Dried peas remain hard despite soaking and cooking ...?

Discussion in 'Food & Cooking' started by mhpr262, Dec 22, 2013.

  1. mhpr262

    mhpr262

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    I am fond of making (and eating) pea soup with lots of diced potatoes, carrots, celery, onions and bacon. As I don't want to use canned peas, mostly because I dislike producing so much trash, I normally use dried peas, but there is a big problem: My peas seem to stay hard and chewy no matter what.

    They can be eaten without a problem, there is no danger of loosing a tooth or something, but they are definitley chewy. The last time i soaked them in plenty of water for more than 15 hours and simmered them for 70 minutes as advised on the package. I didn't even salt the cooking water because I have heard that legumes do not cook all the way through if you do that (even though peas are apparently an exception).

    Any ideas why my peas don't get nice and soft? Should I just cook or soak them longer? Is it maybe because I DIDN'T put salt in the water? My only explanantion is that our tap water here is pretty "hard"/chalky ... could I maybe soak and cook them in bottled mineral water?

    I do not want to use a pressure cooker or soda in the water. Would appreciate some pro tips /img/vbsmilies/smilies/chef.gif
     
  2. butzy

    butzy

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    The peas might be very old.
    In that case they just won't get soft.
    I would not soak them any longer. 12 to 15 hours is more than enough.
    You might try simmering them a bit longer,.
    I would definitely buy another batch and go about things exactly the same as you have been doing.
    Good luck!
     
  3. lagom

    lagom

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    Are you using split peas or whole peas? I use split peas and find an over night soak in lightly salted water followed by cooking them alone for an hour the finishing them in the soup is good.
     
  4. kokopuffs

    kokopuffs

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    I have a recipe for "erbspuree" (pea soup/puree) in my Time Life book The Cooking of Germany.  Once soaked and cooked for awhile, the mixture is put thru a food mill to puree.
     
  5. mhpr262

    mhpr262

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    For the first batch I used peas that had been sitting in my kitchen cabinet for a while, but for the second I used peas that I had bought just a few weeks ago ... of course there is not telling how long they had been sitting in the store, I have a hunch most people around here would favour instant ready canned peas ...
    Nope, whole. Maybe I'll try getting spilt peas.
    At the end of the cooking time I jam in a stick blender and blend a small "area" of the pot, so I have a nice creamy consistency while still havng enough whole peas and chunks of the other stuff in it, I find it looks better that way. I'll keep that in mind as a last resort ... perhaps cook and blend the peas separately so I can sitll get some texture from the carrots and potatoes.
     
  6. dillbert

    dillbert Banned

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    one can encounter this problem with any dried legumes - all the beans and all the peas and all the . . .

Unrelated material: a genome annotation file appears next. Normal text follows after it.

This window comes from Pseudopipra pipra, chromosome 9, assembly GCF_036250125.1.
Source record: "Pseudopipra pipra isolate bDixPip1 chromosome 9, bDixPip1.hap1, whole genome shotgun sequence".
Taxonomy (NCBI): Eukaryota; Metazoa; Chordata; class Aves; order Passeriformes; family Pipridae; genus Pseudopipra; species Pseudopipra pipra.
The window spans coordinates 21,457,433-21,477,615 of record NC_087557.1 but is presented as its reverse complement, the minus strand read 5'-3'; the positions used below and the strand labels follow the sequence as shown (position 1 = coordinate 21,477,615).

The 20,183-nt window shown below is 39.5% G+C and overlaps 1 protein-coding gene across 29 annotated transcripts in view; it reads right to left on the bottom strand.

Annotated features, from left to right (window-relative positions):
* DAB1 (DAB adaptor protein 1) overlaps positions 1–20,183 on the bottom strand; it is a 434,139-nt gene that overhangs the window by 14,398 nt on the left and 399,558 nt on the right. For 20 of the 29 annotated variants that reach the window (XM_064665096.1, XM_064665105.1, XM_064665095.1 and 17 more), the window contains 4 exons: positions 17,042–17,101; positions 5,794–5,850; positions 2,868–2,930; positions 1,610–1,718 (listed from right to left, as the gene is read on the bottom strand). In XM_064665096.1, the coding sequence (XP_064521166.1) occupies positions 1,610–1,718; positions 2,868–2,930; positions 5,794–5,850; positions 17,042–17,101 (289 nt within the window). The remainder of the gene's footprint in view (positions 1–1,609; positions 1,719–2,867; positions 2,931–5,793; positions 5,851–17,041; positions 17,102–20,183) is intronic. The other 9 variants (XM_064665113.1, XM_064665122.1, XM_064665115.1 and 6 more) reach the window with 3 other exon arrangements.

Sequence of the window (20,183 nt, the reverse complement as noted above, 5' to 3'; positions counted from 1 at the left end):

"too old" is the usual suspicion, but actually that is not the basic problem.  the stuff is left in the field to dry, then harvested, then shelled, then stored, transported and sold, then 'local stored'

    anywhere along that chain of events and situations where conditions are not good the legumes lose moisture and if they lose too much they'll likely never re-hydrate properly.

    so what's the difference?  in the end, none.  but some precautions....

    if you live in the high desert, keep your stuff in a sealed glass/metal container.

    if you live in the bayou, not likely to be a problem.....

    if the stuff was properly "fresh" when you bought it, it should keep well for about a year 'in house' under proper storage.

    check the package - there's usually a lot code and frequently you can decipher the packing date.

    I've personally 'had trouble' with off-brand types - if you have a choice, shop in an ethnic market where the stock turns over faster.

    I like to keep a small stock on the shelf - and if I'm not going to use them immediately I put a small amount in water and soak "just to be sure."  it's better than having a ham hock a-going, peas/bean soaked, two feet of snow on the ground and _then_ find out the peas are mini-marbles.....
     
    Last edited: Dec 22, 2013
  7. mhpr262

    mhpr262

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    That doesn't sound so good ... I don't think I have any ethnic markets where I live, maybe I'll try out some other brands, from other supermarkets ... if that doesn't work I may have to go canned or all-pureed ...
     
  8. thatchairlady

    thatchairlady

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    First thought is OLD peas??  Have had same results with legumes of unknown age??

    Whenever I have a nice ham bone, totally torn...split pea or navy bean soup?!?  I NEVER soak split peas??  Just put bone and veggies (onion, celery, carrots) in big pot of water and dump in a bag-o split peas.  results are what we call"exorcist" soup... thick and creamy.
     
  9. azi 678

    azi 678

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    I actually add salt to the soaking water - not the cooking water, as salt "softens" the starch molecules of the pea, for the protein molecules I add ground papaya seeds to the cooking water, well know for tenderizing meat/protein.